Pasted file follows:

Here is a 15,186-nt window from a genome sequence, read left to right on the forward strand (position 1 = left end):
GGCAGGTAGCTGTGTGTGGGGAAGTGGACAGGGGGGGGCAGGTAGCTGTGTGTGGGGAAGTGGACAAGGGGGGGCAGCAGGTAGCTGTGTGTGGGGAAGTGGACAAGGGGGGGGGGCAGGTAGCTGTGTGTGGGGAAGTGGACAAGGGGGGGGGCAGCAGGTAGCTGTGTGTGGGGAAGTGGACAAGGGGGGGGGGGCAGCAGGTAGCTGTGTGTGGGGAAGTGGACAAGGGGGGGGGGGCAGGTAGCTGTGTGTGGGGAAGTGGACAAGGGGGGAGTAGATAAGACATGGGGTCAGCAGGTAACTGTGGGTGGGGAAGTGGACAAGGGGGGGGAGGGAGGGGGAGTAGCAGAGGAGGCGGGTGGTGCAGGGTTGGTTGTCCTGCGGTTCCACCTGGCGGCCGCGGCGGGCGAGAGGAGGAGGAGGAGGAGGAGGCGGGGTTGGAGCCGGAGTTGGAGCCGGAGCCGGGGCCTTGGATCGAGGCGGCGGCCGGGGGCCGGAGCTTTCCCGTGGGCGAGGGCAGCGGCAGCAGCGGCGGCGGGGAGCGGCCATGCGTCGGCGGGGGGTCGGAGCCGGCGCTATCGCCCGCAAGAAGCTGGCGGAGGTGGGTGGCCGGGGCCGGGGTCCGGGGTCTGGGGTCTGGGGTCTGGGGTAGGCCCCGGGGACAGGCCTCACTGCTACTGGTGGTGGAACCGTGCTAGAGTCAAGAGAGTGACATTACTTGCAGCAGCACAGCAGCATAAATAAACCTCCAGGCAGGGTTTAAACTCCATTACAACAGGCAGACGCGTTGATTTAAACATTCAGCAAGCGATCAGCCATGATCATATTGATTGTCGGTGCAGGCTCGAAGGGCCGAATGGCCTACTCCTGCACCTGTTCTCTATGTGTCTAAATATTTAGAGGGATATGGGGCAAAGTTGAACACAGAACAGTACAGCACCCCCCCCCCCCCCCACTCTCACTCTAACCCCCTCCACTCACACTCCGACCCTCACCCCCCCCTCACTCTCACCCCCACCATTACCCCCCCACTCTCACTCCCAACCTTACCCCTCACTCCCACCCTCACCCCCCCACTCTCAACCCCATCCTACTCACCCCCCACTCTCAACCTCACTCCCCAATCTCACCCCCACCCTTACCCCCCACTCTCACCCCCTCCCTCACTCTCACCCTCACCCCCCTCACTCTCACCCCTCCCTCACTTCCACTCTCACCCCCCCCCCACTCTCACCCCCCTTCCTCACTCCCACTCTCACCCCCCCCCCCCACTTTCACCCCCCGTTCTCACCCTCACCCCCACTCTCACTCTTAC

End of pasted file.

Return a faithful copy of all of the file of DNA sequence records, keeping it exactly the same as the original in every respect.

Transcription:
Here is a 15,186-nt window from a genome sequence, read left to right on the forward strand (position 1 = left end):
GGCAGGTAGCTGTGTGTGGGGAAGTGGACAGGGGGGGGCAGGTAGCTGTGTGTGGGGAAGTGGACAAGGGGGGGCAGCAGGTAGCTGTGTGTGGGGAAGTGGACAAGGGGGGGGGGCAGGTAGCTGTGTGTGGGGAAGTGGACAAGGGGGGGGGCAGCAGGTAGCTGTGTGTGGGGAAGTGGACAAGGGGGGGGGGGCAGCAGGTAGCTGTGTGTGGGGAAGTGGACAAGGGGGGGGGGGCAGGTAGCTGTGTGTGGGGAAGTGGACAAGGGGGGAGTAGATAAGACATGGGGTCAGCAGGTAACTGTGGGTGGGGAAGTGGACAAGGGGGGGGAGGGAGGGGGAGTAGCAGAGGAGGCGGGTGGTGCAGGGTTGGTTGTCCTGCGGTTCCACCTGGCGGCCGCGGCGGGCGAGAGGAGGAGGAGGAGGAGGAGGCGGGGTTGGAGCCGGAGTTGGAGCCGGAGCCGGGGCCTTGGATCGAGGCGGCGGCCGGGGGCCGGAGCTTTCCCGTGGGCGAGGGCAGCGGCAGCAGCGGCGGCGGGGAGCGGCCATGCGTCGGCGGGGGGTCGGAGCCGGCGCTATCGCCCGCAAGAAGCTGGCGGAGGTGGGTGGCCGGGGCCGGGGTCCGGGGTCTGGGGTCTGGGGTCTGGGGTAGGCCCCGGGGACAGGCCTCACTGCTACTGGTGGTGGAACCGTGCTAGAGTCAAGAGAGTGACATTACTTGCAGCAGCACAGCAGCATAAATAAACCTCCAGGCAGGGTTTAAACTCCATTACAACAGGCAGACGCGTTGATTTAAACATTCAGCAAGCGATCAGCCATGATCATATTGATTGTCGGTGCAGGCTCGAAGGGCCGAATGGCCTACTCCTGCACCTGTTCTCTATGTGTCTAAATATTTAGAGGGATATGGGGCAAAGTTGAACACAGAACAGTACAGCACCCCCCCCCCCCCCCACTCTCACTCTAACCCCCTCCACTCACACTCCGACCCTCACCCCCCCCTCACTCTCACCCCCACCATTACCCCCCCACTCTCACTCCCAACCTTACCCCTCACTCCCACCCTCACCCCCCCACTCTCAACCCCATCCTACTCACCCCCCACTCTCAACCTCACTCCCCAATCTCACCCCCACCCTTACCCCCCACTCTCACCCCCTCCCTCACTCTCACCCTCACCCCCCTCACTCTCACCCCTCCCTCACTTCCACTCTCACCCCCCCCCCACTCTCACCCCCCTTCCTCACTCCCACTCTCACCCCCCCCCCCCACTTTCACCCCCCGTTCTCACCCTCACCCCCACTCTCACTCTTAC